The U.S. Supreme Court confirmed that churches and ministries have the right to only hire those who agree with their religious and doctrinal views, but many IT solution providers require churches and ministries to certify that they do not discriminate in their employment or hiring practices as a condition of qualifying for a donation from that provider in the form of a heavily discounted charity license. Let’s talk about software services and what’s changed since the U.S. 2020 election.
Many of us on every side of the political spectrum were surprised to see some things politicized that we never anticipated would be. That includes things like what you could say in the ‘public square’ using tools like Twitter and Facebook. It also includes things like what results search engines would show— or, more importantly, would not show.
Is there a lesson for the church in what we saw? There is, and it directly relates to Matthew 10:16 — I am sending you out like sheep among wolves. Therefore, be as shrewd as snakes and as innocent as doves. (NIV)
Churches and ministries have the opportunity to purchase many software licenses at charity rates, but it is possible to jeopardize some rights otherwise guaranteed to churches and ministries in how that is done! Here’s how to avoid that possibility.
The Church in the World
The Church operates in the physical world, of course, and to do that efficiently, we are wise to use the tools available to help us fulfill our call. We recognize that our message is contrary to that of the ruler of the kingdom of the air (Ephesians 2:1-2). It should not surprise us, then, that some of the providers of the tools we like to use are in opposition to the church and some of its doctrinal positions. This will likely increase in the future.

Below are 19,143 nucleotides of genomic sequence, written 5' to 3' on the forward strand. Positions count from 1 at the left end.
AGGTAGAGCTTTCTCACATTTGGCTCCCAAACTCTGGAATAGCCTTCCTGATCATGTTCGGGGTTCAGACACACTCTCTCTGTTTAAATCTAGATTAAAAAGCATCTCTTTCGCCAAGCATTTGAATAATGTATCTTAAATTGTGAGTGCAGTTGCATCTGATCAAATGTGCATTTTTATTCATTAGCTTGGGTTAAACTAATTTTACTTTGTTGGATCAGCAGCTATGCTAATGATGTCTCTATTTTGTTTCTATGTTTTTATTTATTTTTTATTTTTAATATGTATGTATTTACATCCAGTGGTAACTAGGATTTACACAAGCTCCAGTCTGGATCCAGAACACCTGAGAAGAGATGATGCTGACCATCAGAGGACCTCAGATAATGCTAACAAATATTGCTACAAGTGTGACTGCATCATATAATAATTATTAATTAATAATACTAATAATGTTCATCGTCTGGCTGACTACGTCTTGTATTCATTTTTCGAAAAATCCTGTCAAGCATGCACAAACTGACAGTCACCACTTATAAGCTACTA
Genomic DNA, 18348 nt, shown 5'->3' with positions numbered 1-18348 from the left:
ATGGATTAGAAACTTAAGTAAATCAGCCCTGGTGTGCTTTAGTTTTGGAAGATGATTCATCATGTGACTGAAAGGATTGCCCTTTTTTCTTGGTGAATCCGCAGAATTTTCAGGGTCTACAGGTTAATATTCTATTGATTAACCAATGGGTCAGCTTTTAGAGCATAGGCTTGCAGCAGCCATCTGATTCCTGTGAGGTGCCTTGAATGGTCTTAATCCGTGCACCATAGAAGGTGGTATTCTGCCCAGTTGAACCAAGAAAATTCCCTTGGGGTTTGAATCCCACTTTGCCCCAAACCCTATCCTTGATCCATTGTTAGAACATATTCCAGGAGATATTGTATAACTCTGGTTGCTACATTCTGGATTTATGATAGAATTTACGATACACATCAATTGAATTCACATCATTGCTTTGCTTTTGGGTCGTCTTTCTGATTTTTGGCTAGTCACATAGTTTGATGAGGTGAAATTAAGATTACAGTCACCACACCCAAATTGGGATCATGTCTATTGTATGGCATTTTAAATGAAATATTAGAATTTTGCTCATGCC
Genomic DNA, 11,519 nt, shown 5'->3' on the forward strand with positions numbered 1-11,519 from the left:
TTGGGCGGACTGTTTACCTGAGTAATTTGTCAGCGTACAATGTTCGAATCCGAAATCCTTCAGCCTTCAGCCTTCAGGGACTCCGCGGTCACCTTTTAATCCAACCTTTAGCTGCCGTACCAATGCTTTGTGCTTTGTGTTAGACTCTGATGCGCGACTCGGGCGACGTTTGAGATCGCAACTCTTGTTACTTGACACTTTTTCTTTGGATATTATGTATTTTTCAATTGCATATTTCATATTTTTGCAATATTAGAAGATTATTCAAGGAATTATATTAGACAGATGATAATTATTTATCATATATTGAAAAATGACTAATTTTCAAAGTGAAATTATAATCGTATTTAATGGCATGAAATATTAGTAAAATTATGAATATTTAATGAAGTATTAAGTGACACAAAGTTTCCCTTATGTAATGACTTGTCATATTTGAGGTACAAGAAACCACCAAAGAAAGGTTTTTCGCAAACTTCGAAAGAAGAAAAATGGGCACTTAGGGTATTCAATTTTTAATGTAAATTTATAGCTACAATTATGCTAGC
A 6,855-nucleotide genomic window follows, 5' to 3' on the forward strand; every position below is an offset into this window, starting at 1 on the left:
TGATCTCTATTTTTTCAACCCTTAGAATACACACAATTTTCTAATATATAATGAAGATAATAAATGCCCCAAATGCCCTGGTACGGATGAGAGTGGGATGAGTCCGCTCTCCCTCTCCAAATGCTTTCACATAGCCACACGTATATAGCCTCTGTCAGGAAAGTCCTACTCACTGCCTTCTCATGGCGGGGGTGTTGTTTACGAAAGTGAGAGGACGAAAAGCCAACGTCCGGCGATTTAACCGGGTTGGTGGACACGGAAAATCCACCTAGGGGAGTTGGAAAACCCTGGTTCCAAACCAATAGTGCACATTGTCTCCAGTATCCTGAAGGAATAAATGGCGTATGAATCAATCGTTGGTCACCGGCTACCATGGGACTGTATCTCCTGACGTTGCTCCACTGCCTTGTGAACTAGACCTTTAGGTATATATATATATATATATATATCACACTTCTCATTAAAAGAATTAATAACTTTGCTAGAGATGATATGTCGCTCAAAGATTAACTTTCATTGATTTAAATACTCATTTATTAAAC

I have heard from many Christian churches and ministries who are concerned that their data is hosted by a platform that is beginning to act in opposition to their doctrine. Those churches want to move away from those platforms. The current area of major concern is the requirement of many providers to accept their charity license terms, some of which include agreeing not to discriminate regarding employment practices along religious or sexual orientation/expression lines. That is problematic for a large percentage of churches and ministries.
(I am not advocating for any doctrinal positions in this article. I am hoping to bring awareness of an important trend.)
Hiring Practices vs Software Platform Policies – What’s the Problem?
Most churches and ministries want to reach those who do not agree with them religiously or doctrinally. That’s not what the concern is. The concern is whether or not those churches can choose to only hire those who agree with their religious and doctrinal views.
The challenge is that U.S. Supreme Court recognized that churches have the right to only hire those who agree with their religious and doctrinal views. Yet, in order to receive a discounted charity license, many IT solution providers require churches and ministries to certify that they do not discriminate in their employment or hiring practices.